It seems Federal Communications Commission Chairman William Kennard really didn't mean to say he would "look into" a complaint about the African-American portion of the government's $100 million Census 2000 account.
Young & Rubicam won the account with J. Curtis & Co., based in Montclair, N.J., handling the African-American portion. Y&R then moved that business to the Chisholm Mingo Group after the government voiced concerns about Curtis' work.
The National Association of Black Owned Broadcasters complained to FCC Chairman William Kennard that Curtis was inexperienced the day the agency released a report charging advertisers with discriminating against ethnic radio stations [Adweek, Jan. 18].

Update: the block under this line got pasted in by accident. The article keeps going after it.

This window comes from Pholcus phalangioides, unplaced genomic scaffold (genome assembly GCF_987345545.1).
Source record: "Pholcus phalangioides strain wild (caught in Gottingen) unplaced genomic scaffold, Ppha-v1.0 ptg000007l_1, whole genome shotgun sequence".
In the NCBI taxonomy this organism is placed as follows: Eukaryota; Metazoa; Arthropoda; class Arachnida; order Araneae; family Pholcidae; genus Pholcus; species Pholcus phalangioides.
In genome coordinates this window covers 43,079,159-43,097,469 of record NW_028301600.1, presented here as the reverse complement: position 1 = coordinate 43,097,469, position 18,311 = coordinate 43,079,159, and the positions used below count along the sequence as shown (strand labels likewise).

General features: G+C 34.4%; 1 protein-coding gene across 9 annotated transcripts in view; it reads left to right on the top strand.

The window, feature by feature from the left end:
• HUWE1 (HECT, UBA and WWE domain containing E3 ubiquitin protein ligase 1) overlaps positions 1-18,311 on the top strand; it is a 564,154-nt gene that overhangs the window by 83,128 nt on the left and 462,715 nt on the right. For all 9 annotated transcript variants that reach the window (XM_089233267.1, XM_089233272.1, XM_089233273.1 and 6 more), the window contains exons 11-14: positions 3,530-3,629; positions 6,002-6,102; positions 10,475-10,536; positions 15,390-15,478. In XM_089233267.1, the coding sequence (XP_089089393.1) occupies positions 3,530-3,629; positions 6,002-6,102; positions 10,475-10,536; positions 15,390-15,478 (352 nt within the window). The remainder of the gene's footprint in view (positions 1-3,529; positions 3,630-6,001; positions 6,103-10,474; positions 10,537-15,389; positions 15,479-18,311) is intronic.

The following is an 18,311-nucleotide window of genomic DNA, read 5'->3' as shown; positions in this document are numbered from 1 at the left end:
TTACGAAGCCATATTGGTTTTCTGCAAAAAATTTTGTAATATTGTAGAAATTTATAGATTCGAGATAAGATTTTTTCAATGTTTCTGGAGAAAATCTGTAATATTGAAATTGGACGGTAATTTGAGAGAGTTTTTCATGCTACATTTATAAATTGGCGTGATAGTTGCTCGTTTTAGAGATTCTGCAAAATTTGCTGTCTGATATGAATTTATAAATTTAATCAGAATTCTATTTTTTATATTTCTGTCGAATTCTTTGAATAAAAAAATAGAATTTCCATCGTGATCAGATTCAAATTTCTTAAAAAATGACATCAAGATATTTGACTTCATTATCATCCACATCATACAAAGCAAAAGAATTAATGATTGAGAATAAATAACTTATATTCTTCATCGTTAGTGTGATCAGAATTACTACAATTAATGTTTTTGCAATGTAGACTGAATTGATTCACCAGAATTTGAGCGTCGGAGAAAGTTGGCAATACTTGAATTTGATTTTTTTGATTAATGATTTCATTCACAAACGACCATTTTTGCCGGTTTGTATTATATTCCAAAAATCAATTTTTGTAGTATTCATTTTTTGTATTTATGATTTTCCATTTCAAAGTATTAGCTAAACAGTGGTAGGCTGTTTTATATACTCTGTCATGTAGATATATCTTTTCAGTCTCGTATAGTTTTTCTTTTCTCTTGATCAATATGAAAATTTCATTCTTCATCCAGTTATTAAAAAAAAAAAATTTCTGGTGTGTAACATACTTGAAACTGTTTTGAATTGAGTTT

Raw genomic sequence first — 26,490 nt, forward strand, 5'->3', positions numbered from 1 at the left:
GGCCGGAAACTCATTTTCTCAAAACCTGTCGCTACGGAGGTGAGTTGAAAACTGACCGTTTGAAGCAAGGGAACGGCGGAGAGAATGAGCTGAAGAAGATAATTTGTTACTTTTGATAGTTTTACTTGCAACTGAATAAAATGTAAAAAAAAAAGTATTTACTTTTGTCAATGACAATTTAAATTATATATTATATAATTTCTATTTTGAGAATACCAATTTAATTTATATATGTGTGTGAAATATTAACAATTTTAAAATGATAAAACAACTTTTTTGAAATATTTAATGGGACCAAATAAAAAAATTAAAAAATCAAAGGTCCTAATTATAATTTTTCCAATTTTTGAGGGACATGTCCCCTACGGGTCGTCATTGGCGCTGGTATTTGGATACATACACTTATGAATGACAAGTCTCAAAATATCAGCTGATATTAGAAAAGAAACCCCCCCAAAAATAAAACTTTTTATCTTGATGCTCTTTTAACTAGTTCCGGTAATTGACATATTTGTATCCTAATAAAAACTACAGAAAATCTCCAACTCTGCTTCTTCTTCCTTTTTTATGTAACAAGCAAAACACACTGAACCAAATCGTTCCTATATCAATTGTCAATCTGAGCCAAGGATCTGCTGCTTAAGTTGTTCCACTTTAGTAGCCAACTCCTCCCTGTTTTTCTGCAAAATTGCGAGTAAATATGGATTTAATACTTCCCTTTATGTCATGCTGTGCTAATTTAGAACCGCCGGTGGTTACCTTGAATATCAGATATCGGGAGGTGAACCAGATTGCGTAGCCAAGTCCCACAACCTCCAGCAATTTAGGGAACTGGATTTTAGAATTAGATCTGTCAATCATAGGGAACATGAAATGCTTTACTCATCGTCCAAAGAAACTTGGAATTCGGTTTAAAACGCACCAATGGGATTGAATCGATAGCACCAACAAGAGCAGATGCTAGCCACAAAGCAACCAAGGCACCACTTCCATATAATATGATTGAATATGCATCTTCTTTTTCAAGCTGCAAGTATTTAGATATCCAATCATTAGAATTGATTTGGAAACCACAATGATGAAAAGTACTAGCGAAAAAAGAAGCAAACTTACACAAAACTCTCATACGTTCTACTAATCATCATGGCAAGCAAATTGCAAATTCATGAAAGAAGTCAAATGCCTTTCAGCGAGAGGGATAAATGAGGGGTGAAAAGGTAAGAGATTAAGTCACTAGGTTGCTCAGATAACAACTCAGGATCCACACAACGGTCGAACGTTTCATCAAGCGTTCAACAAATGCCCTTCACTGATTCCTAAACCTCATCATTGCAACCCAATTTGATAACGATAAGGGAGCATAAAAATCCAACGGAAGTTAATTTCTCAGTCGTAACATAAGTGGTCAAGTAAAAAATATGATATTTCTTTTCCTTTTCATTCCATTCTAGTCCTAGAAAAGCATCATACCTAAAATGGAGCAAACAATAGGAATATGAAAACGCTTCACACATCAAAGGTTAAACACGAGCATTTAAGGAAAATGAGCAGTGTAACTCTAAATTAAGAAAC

Kennard meant to say the concerns were "interesting," and that he hoped U.S. Rep. Carolyn Kilpatrick, D-Mich., would follow up, the FCC said.
All may end well, since the FCC is now part of Vice President Al Gore's study of minority involvement in government ad contracts. Kilpatrick also asked the Government Accounting Office to analyze the process. --Wendy Mellilo